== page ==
Bible Classes

Youth pastor Luis Salazar is excited to hear about a Texas legislator's proposal to require pubic schools to teach bible classes.

"I think it's an excellent idea. I think it's important for our youth to know why our laws are the way that they are. Everyone knows and cannot argue that our country was founded on Christian principles," said Salazar

"I'm for it! I don't think they should have ever taken religion out of schools anyway because that's what this country was founded on, said Lufkin resident Morgan Watts.

Not everyone likes the plan. Those against the proposal believe it would impose Christian beliefs on Non-Christians. But even if the mandate is passed, the Bible classes would only be offered as electives. Legislative supporters say the purpose would be to teach the bible and not preach it.

"The bible as I understand it is a book of faith and intended to be a guide for faith. Not intended to be a historical document, and to promote that in any fashion is a misuse of the bible," said Lufkin ISD Superintendent Roy Knight.

Knight makes it clear that he's a Christian. His father was even a Methodist minister, but he doesn't agree with the proposal.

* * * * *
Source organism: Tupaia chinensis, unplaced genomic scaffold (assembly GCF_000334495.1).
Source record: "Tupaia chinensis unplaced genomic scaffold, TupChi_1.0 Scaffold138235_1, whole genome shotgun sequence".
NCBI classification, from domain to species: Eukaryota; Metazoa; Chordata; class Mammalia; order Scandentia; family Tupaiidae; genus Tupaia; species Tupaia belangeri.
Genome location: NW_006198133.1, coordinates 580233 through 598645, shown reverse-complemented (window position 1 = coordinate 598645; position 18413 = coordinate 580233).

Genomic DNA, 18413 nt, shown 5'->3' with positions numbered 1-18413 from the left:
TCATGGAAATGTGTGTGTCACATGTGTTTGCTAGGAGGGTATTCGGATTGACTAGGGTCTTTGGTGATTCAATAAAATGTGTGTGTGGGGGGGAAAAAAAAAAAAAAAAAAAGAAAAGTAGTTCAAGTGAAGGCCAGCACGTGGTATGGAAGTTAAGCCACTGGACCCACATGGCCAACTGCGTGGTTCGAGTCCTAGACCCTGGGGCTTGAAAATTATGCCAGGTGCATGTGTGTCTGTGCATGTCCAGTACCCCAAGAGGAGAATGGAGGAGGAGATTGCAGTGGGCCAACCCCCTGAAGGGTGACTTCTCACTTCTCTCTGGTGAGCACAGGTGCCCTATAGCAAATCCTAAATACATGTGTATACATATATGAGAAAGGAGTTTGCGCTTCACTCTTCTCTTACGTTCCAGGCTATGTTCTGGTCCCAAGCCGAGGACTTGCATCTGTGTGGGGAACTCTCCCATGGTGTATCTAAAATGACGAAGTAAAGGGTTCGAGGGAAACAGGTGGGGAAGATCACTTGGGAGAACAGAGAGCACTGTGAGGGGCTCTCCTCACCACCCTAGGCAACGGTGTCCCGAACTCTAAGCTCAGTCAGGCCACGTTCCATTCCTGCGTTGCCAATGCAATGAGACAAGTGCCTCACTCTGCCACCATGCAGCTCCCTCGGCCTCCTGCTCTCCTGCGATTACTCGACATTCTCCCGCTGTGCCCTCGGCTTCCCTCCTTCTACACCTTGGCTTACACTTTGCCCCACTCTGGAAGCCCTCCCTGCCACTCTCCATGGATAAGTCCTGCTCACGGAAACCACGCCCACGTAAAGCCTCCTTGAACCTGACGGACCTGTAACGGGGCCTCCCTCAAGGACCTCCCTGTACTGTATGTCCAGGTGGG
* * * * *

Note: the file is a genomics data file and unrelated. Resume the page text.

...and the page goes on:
"There are other things that we can do to build our partnerships in our communities to strengthen the faith of our children. And certainly, if the only endeavor is to create a historical perspective, we can do that within the context of our world literature and world history classes as we do already," said Knight.

Many East Texans are as divided on whether the proposal will pass as they are about whether they think it should.

"I think it will pass for the simple that I think our state is in that bible belt, and so there are a lot of believers," said Salazar

"There's not a strong likely hood that this would ever pass. Again, I applaud any effort that strengthens our schools' faith. But there are better ways to achieve that. Rather than the school house there's Sunday school," said Knight